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Jerky picture with Mac Mini - HDMI - Plasma TV (Panasonic)

3402 Views 12 Replies Latest reply: Nov 13, 2011 9:22 AM by christopherfromburnaby RSS
Lincana Level 1 Level 1 (0 points)
Currently Being Moderated
Sep 19, 2011 11:20 PM

Connected up my Mac Mini via HDMI to a Panasonic Plasma TV. The picture is a little jerky, it is watchable but not the quality I expected. Replaced Mini with a normal DVD player and picture fine. Mac Mini jerky picture just the same whether I am playing a DVD from the Mac or playing a video file that is already stored on the hard disk. Picture worse if there is a lot of black in the picture, e.g. Science Fiction space scenes are terrible.

 

It is the previous version of the Mac Mini and Mac OS 10.6.8

 

Any suggestions please?

Mac mini, Mac OS X (10.6.8)
  • AMER19 Level 1 Level 1 (0 points)

    I suggest to drop the HDMI and Use Miniport To VGA

     

    works for me

     

    i have Mac Mini 2011 conected to 42" LCD Full HD but subrisly the image is Burrly v. Burrly you can see a pictuer but cant read a text (safari

  • AMER19 Level 1 Level 1 (0 points)

    sorry i meant blurry image

  • Breakwater Level 1 Level 1 (0 points)

    ^^^^^ The thread and firmware update listed above is irrelevant to the situation. 

    The OP listed he as an earlier version Mini, running 10.6.8,  The thread refrenced above is a 2011 mini running 10.7.1

     

     

     

    When you hooked up to the display using HDMI, did you use the mini DVI adapter on your Mini?

    I have the same model mini, running 10.6.8 also, and I have similar issues.

     

    See my troubleshooting here:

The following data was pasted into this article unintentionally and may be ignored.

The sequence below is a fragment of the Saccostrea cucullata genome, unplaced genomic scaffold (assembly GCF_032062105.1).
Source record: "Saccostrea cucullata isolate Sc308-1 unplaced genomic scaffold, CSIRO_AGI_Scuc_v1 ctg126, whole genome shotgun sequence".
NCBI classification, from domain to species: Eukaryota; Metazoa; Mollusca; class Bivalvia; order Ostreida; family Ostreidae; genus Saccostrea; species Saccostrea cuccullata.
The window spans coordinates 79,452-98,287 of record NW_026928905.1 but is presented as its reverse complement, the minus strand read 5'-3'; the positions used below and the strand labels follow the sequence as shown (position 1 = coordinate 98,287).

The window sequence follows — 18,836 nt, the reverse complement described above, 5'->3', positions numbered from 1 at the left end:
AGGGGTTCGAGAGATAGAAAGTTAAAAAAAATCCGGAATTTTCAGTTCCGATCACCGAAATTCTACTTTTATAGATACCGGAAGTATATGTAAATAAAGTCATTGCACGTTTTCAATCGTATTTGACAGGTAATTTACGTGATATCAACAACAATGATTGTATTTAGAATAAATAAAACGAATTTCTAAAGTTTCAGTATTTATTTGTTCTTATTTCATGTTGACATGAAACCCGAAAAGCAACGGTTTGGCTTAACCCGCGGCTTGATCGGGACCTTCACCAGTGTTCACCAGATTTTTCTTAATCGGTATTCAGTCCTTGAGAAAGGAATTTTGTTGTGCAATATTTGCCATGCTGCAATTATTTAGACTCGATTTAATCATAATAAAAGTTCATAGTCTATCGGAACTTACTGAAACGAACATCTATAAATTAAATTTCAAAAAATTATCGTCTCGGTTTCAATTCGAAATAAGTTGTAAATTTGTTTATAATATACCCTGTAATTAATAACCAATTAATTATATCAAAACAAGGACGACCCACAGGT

https://discussions.apple.com/message/16217405#16217405

  • Breakwater Level 1 Level 1 (0 points)

    Darn, I was hoping you were using the same MiniDVI to DVI.

     

    So, that means you have a Mid 2010 Computer I think

    Is this your machine:

    http://support.apple.com/kb/HT4214

     

    Although you aren't on the same connection that my computer is (Mini DVI to DVI) it is still a digital connection to the computer.

    Have you tried the Analog connection to see if the issues go away?

     

    As someone else previously stated:

    I suggest to drop the HDMI and Use Miniport To VGA

     

    works for me

  • John Lockwood Level 5 Level 5 (5,075 points)

    Jerkiness with playback of video is often down to a mis-match of frame-rates.

     

    There are three main frame-rates used in movies - I will round up the numbers for simplicity. They are 24 fps (progressive), 50 fps (interlaced), and 60 fps (interlaced). Some TVs can do all three frame-rates, some cannot. However even if the TV can do all three, that is no guarantee that your computer can. In particular Macs often need a lot of manual tweeking to be able to do 24 fps.

     

    If your video is for example 24 fps, and your TV is set to 50 fps, then at best even with doubling the amount of time each frame is shown 2 x 24 = 48 and does not make an easy match to 50 fps. As a result this mis-match means either an individual frame has to be shown longer than others, or a frame has to be thrown away. Either can result in the perception of a jerkiness of the image.

     

    If you are able to open the video file in QuickTime Player 7, you can press Command-I for Info to get an indication of its frame-rate. You could also use the free Media Inspector application see http://mediainspector.massanti.com/

     

    If at all possible you need to set your computer and TV to a frame-rate that matches the video you are playing.

     

    TVs are supposed to send a list of their capabilities (frame-rates and resolutions) to a device over the video cable using the EDID standard.See http://en.wikipedia.org/wiki/Extended_display_identification_data unfortunately many TVs especially Sony's are very bad at doing this.

     

    SwitchResX for Mac can in some cases allow manually creating settings to get round this, see http://www.madrau.com/indexSRX4.html